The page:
Range of CPD appropriate to working pattern CPD categorised into nine-point grid CPD can also be sorted and linked to both attributes and RCGP curriculum to further demonstrate spread of learning
Reflection on care provided to patients and outcomes of CPD
  • CPD log encourages recording of all learning
  • Additional option for PCO uploads of clinical governance data due in phase 2
  • Reflective template is structured according to guidance from the Academy of Royal Medical Colleges
  • CPD credit score allows doubling for impact on practice
  • Appraiser comment + agreement required for credits to accrue for revalidation
Omissions tracked and actioned
  • Dashboard colours show progress at a glance
  • Template structure means gaps can be identified
Tool prompts user to complete key fields prior to sign-off
Structured PDP
  • Template structure encourages field completion
  • Option to map to attributes is available
New 'proposed' PDP item template for items not on current PDP that have either been identified during appraisal year or are documented for future years
Clear evidence of PDP outcomes Anticipated and actual outcome fields Appraiser ratification turns dashboard green
Thorough appraiser review of whole portfolio Comment function on each page/template, so appraiser adds their comment while they are reviewing the information—maximises capture of feedback Screen prompts remind appraisers that comments must be specific and attributable. The comment log therefore forms high-quality 'overview' of progress
Structured appraisee feedback on appraiser performance Appraisee directed to complete Revalidation Support Team questionnaire, which is incorporated into the software Comparative PCT mean and range of scores will be available in phase 2 for bodies managing appraisers
Secure output Sign-off appraisal is 'locked' into PDF format and enters area 3 of dashboard. Copy sent to PCO
  • Output views for Responsible Officer and GMC being built into phase 2 of tool
  • Security standards benchmarked nationally
RCGP=Royal College of General Practitioners; CPD=continuing professional development; PCO=primary care organisation; PDP=personal development plan; PCT=primary care trust; GMC=General Medical Council

Future development of the ePortfolio

The RCGP intends to survey early adopters of the Revalidation ePortfolio, to receive feedback on how user-friendly the tool is and any improvements that can be made. The College will continue to monitor requirements for revalidation as they are announced in response to current pilot schemes, and will adjust the tool accordingly. It is planned that functionality of the tool will be widened to create interoperability between other College e-learning tools and the trainee ePortfolio. The RCGP is confident that the Revalidation ePortfolio will fulfil its aim of becoming a holistic portal for lifelong learning that every GP can use from the time they commence training until they retire.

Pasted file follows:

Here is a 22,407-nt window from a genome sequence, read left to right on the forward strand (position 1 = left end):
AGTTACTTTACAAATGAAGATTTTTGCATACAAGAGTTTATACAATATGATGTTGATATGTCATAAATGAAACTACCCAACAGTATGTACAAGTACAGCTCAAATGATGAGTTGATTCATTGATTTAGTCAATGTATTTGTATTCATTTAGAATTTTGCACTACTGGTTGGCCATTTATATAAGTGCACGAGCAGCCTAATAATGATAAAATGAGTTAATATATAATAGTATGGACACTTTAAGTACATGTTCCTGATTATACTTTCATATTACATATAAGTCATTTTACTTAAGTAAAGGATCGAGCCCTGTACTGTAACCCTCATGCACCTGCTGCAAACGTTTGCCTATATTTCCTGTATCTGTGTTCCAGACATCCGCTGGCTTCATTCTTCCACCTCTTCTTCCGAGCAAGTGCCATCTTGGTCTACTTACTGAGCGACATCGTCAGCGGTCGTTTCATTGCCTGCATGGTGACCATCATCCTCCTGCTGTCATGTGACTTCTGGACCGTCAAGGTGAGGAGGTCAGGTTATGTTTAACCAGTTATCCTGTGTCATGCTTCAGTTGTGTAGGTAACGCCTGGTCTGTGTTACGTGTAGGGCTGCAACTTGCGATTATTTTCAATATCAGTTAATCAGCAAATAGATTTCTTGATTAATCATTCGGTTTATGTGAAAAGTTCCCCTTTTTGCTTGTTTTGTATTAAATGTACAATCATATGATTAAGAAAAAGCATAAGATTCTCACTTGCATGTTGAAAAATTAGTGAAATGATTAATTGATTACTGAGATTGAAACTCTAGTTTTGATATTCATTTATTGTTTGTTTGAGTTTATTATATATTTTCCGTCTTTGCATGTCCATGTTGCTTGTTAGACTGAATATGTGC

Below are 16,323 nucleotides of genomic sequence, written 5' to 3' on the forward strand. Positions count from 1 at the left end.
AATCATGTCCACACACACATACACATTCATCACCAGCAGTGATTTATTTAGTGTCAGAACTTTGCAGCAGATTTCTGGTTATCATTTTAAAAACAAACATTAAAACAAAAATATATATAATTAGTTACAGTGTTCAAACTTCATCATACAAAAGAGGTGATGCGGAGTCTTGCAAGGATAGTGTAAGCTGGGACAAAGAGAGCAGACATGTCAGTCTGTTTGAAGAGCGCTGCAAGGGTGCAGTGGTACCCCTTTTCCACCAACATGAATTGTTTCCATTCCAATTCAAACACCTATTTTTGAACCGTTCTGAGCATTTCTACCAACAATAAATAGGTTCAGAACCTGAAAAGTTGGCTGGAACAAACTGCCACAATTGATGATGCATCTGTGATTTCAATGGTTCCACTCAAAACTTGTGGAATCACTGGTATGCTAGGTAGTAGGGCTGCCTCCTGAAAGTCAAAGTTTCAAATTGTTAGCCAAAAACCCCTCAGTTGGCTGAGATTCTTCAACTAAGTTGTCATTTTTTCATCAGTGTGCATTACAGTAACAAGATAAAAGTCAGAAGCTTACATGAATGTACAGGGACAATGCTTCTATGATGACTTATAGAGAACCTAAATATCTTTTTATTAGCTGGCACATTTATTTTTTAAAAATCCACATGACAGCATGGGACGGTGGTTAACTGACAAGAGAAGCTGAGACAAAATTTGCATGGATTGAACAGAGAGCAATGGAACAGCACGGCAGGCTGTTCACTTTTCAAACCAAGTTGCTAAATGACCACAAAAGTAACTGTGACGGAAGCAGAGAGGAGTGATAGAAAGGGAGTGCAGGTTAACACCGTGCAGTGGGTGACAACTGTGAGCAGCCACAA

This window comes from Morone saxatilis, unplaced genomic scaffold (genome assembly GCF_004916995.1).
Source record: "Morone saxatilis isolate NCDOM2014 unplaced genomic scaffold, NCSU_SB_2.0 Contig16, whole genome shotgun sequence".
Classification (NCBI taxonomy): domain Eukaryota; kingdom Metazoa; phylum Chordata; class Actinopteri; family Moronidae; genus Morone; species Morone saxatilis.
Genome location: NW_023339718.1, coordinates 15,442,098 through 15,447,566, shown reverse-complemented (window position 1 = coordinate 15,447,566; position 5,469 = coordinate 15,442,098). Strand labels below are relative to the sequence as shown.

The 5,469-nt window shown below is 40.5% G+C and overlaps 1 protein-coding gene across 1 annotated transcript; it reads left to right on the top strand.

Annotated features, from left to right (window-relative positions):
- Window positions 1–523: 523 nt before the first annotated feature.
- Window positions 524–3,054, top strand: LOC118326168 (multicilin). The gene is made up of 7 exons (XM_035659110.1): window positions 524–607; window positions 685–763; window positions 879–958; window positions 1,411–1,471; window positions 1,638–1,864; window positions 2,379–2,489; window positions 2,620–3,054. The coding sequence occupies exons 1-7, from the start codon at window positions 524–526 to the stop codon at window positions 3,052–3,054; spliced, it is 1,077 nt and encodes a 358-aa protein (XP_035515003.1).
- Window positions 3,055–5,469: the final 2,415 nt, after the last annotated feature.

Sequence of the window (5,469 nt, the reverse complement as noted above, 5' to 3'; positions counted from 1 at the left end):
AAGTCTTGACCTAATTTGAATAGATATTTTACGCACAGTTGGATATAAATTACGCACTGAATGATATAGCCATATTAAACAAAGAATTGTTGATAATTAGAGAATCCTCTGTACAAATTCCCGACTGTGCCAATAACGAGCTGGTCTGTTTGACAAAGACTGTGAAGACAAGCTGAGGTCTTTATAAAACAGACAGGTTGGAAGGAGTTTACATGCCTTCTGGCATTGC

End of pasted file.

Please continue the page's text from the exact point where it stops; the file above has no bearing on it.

1. General Medical Council website. Revalidation: a statement of intent. October 2010. Available at: www.gmc-uk.org/Revalidation_A_Statement_of_Intent_October_2010__Final_version___web_version_.pdf_35982397.pdf
  2. Royal College of General Practitioners. Quality assuring appraisals conducted using the RCGP Revalidation ePortfolio. December 2010. Available at: www.rcgp.org.uk/pdf/ReP_Revalidation_ePortfolio_QA_of_appraisals.pdf
  3. Royal College of General Practitioners. RCGP guide to the revalidation of general practitioners, version 5. December 2010. London: RCGP, 2010. Available at: www.rcgp.org.uk/PDF/Guide_to_Revalidation%20for%20GPs_fifth_FINAL.pdf
  4. NHS Revalidation Support Team. Strengthened training of appraisers for revalidation. December 2009. Available at:
    www.rcoa.ac.uk/docs/Training_Appraisers-Requirements.pdf
  5. NHS Revalidation Support Team. Assuring the quality of medical appraisal for revalidation. April 2009. Available at:
    www.revalidationsupport.nhs.uk/files/Assuring_the_Quality_of_Medical_Appraisal_for_Revalidation.pdf
  6. Sparrow N. RCGP CPD credits are based on time spent and impact on practice. Guidelines in Practice 2009; 12 (12): 24–30. Available at: www.eguidelines.co.uk/eguidelinesmain/gip/vol_12/dec_09/sparrow_cpd_dec09.php
  7. Royal College of General Practitioners. Guide to the RCGP revalidation ePortfolio. December 2010. London: RCGP, 2010. Available at: www.rcgp.org.uk/pdf/ReP_Full_Guide.pdf
  8. NHS Revalidation Support Team. Strengthening NHS medical appraisal to support revalidation in England. November 2009. Available at: www.revalidationsupport.nhs.uk/files/Strengthening%20Medical%20Appraisal%20to%20Support
    %20Revalidation%20in%20England.pdf